Pitt’s Tre Tipton manages to wear a smile after fourth injury in five seasons
Tre Tipton leans on crutches, his left knee locked in a brace, while others around him run, jump and play.
A senior wide receiver at Pitt, his season is over, ruptured (his word) by an injury for the fourth time in his five seasons at Pitt.
Others feel bad for his misfortune. After all, this was his season to be a pass catcher at Pitt, with the team leading the nation in pass attempts (265 in only six games).
But Tipton has no time for self-pity.
He’s a big man on campus in the most vital sense after creating a nonprofit group called L.O.V.E., whose aim is to help student-athletes cope with their struggles, no matter if they’re physical, mental or emotional.
So, a week after knee surgery, Tipton thought nothing of joining several teammates at Kennard Field on Wednesday night to assist the undefeated Hill District Rebels (8-0) youth football team at practice. Actually, Tipton didn’t know it, but he also was there to receive his trophy for being one 22 student-athletes named to the Allstate AFCA Good Works Team.
How does he find the time? How does he find the motivation?
It’s easy when, as he said, “I’ve always wanted to be a super hero. I’ve always wanted to change the world. If God gives me the ability, I’m going to do it.”
Tipton long ago accepted the reality of his life.
“I’m injury prone,” said the Apollo-Ridge graduate. “I‘ve been through every injury since I’ve been here. Not only that, but I know what it’s like to be depressed. I know what it’s like to have anxiety. I know what it’s like having to fight through being positive when it’s not easy to be positive.”
His latest injury occurred in practice after the third game. He was in the wide receiver rotation, catching seven passes for 81 yards and a touchdown.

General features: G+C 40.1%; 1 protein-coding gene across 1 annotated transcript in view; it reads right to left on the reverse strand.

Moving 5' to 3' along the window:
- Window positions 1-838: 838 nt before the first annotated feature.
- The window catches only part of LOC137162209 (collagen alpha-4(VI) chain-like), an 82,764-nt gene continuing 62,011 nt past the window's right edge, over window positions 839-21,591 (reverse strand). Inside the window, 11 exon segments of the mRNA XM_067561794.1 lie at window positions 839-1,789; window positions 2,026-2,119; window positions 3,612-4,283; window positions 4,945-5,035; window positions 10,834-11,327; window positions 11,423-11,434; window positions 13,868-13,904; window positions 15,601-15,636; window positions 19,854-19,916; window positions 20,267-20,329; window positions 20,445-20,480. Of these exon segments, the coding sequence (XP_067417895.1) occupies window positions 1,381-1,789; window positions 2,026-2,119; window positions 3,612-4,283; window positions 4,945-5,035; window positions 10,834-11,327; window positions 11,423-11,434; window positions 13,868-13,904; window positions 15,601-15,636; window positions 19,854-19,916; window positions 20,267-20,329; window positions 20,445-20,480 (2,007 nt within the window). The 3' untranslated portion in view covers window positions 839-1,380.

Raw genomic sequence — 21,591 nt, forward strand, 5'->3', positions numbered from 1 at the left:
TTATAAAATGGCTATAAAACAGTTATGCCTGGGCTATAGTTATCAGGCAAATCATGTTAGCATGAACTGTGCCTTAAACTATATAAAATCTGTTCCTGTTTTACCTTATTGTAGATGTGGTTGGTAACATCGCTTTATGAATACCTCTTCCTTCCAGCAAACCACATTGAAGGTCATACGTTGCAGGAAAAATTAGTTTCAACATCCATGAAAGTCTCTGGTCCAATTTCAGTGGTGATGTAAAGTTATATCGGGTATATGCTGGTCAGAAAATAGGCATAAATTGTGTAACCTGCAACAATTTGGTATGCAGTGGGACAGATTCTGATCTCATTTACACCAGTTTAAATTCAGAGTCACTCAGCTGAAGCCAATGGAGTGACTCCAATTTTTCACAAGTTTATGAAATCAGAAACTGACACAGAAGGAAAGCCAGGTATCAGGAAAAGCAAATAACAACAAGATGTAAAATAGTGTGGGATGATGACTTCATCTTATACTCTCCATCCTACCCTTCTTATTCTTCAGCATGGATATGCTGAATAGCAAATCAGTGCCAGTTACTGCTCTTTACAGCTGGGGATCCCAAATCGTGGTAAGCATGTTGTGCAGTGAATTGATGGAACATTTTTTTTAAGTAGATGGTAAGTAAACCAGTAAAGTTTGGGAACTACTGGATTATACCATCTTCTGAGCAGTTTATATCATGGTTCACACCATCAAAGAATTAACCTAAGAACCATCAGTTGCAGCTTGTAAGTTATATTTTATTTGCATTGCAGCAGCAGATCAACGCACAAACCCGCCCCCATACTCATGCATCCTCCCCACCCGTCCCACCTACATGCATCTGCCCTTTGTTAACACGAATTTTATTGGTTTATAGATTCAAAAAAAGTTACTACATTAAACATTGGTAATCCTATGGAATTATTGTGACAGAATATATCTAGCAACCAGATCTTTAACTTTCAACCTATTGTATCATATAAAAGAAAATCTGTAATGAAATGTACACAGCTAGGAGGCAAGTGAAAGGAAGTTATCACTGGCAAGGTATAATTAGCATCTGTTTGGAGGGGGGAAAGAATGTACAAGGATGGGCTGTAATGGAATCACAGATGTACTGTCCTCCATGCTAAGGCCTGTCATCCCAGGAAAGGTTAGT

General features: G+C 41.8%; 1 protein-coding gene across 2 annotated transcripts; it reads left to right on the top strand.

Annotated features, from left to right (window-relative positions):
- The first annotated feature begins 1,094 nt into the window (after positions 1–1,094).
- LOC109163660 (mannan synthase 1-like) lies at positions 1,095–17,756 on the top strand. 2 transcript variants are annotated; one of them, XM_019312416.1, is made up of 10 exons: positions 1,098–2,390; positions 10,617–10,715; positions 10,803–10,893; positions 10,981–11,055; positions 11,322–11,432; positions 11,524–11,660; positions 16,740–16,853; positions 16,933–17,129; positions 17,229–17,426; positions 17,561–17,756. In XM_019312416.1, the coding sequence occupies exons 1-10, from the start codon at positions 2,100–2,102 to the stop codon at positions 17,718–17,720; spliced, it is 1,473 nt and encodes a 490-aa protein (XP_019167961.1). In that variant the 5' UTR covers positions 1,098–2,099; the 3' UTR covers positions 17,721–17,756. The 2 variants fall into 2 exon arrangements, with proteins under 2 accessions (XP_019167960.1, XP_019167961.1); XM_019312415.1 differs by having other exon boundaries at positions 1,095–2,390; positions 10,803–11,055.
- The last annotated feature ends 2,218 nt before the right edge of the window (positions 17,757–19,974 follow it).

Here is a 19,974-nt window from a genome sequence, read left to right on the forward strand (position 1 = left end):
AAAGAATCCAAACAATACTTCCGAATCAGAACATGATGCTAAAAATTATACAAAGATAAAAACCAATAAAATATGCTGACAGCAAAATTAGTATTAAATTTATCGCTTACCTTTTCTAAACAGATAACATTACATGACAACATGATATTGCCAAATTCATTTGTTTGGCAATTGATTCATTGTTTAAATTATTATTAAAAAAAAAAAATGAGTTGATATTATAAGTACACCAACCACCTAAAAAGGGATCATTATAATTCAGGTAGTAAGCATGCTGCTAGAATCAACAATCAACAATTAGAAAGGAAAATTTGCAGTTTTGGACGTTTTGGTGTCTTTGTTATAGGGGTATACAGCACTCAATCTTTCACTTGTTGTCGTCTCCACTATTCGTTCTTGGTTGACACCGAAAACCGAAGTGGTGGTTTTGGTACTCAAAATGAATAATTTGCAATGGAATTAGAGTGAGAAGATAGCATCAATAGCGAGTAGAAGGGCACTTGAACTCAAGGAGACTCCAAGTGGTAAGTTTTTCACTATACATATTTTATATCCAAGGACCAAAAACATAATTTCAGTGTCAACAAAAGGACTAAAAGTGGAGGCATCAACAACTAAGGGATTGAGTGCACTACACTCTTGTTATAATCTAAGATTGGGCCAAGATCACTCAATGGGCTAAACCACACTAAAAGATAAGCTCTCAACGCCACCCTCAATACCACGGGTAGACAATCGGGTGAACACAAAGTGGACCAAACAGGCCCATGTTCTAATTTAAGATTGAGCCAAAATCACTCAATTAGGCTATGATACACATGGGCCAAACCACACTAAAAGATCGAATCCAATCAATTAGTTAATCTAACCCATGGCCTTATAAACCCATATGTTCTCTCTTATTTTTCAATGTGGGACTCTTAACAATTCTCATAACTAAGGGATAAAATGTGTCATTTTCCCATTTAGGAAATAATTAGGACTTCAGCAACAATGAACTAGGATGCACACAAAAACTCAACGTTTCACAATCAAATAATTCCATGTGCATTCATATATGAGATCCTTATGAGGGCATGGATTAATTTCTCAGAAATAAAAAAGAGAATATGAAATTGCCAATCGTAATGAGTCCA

When it happened, he knew immediately something was wrong.
“I (said), ‘It can’t be what I think it is.’ It ended up being what I thought it was,” he said.
But he said the injury is just another “stepping stone”
“It’s an opportunity for me to build on me,” he said. “It’s an opportunity for me to be a better man than what I was before I got hurt. It’s happened, so what are you going to do next? Are you going to get up or are you going to stay down? I’m the type of person who gets up. This is nothing to me. Another little obstacle I’m ready to get over.”
The next obstacle is to get clearance from the NCAA for a sixth year of eligibility in 2020. He’s played only one full season at Pitt (2018), so there’s hope.
“It’s in my hopes. It’s in my dreams, and I’m praying for it,” he said.
He said the work he does with L.O.V.E. remains a top priority.
“That’s more important to me than any number I’ve ever worn on the football field,” he said. “I feel like it’s our job to influence these kids and give them (hope) that they can be more than just an athlete.
“That’s my ultimate goal to give everybody hope. If there is no hope, I’ll bring it to them.”
His message to the Rebels was to believe in themselves.
“Anything that they want to do I want them to truly believe that they can do it,” he said. “I want to show them that you don’t just have to be an athlete. You just don’t have to be an entertainer or a rapper. You don’t have to go out and do what everybody wants you to do. You can do whatever you want to do.”
Back at Pitt, he plans to help his teammates through the end of the season.
“I’ll just try to be a leader,” he said. “If that means, keeping a smile on my face, if that’s being positive, I’m going to do it. If they need me to be quiet, I’ll be quiet.”
Actually, that might be asking too much.
“You best believe I’ll be there to get the crowd hyped,” he said. “I’m fully invested into this team.”
Jerry DiPaola is a Tribune-Review staff writer. You can contact Jerry by email at [email protected] or via Twitter .